This is, of course, a common way of looking at drinking problems and problems in general. A lot of problems these days are framed in terms of being "diseases".
But the way this man describes himself also raises a question. Has Alcohol been let off the hook?
Sometimes people arrive at counselling not wanting abstinence but seeking to reduce or limit their drinking because it is "getting out of hand". A beginning question to ask in this situation is: So what kind of relationship with Alcohol do you have now?
What Kind of Relationship with Alcohol do you Want to Have?
Perhaps Alcohol was once a great and trusted friend, who would help this person relax, or forget about his problems, or lubricate the way to a business deal. But this person has started to lose trust in himself not to embarrass himself with strangers or colleagues or even friends. Alcohol no longer serves a purpose but seems to have its own agenda. It has become like an unwelcome guest who has taken up residence in the home and even sometimes the workplace. It can no longer be trusted.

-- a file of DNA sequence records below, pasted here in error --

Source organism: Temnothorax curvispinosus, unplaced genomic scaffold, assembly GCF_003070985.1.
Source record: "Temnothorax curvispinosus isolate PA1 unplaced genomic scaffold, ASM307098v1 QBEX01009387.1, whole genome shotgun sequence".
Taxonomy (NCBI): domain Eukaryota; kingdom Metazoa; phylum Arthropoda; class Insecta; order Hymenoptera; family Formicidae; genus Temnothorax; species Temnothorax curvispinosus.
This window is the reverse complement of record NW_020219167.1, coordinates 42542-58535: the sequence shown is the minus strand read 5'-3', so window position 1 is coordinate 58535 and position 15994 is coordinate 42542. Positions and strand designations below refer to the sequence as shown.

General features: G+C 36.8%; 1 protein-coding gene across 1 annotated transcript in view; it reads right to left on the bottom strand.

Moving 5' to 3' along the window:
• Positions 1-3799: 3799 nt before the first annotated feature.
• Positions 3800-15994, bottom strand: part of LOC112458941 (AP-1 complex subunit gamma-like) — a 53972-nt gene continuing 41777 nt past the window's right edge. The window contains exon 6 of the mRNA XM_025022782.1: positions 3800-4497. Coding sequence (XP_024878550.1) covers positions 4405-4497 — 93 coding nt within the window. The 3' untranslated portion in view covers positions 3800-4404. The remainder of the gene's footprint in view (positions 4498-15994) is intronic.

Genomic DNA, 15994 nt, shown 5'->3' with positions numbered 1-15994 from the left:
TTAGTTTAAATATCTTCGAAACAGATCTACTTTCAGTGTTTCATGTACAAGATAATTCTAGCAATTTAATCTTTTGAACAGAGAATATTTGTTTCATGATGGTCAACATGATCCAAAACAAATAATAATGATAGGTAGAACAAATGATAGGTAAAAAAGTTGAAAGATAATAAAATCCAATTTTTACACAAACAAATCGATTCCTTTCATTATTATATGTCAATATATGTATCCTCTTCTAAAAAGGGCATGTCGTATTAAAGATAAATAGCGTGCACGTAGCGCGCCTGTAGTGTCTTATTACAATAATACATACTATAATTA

So what kind of relationship does this person want to have with Alcohol?
We would never let someone we mistrusted look after our children, or have the keys to our house or drive our car. But Alcohol has a habit of creeping into all of these roles. A starting point to dealing with drinking problems is to ask about the kind of relationship you currently have with Alcohol and, given what you know about it, what kind of relationship you would prefer to have.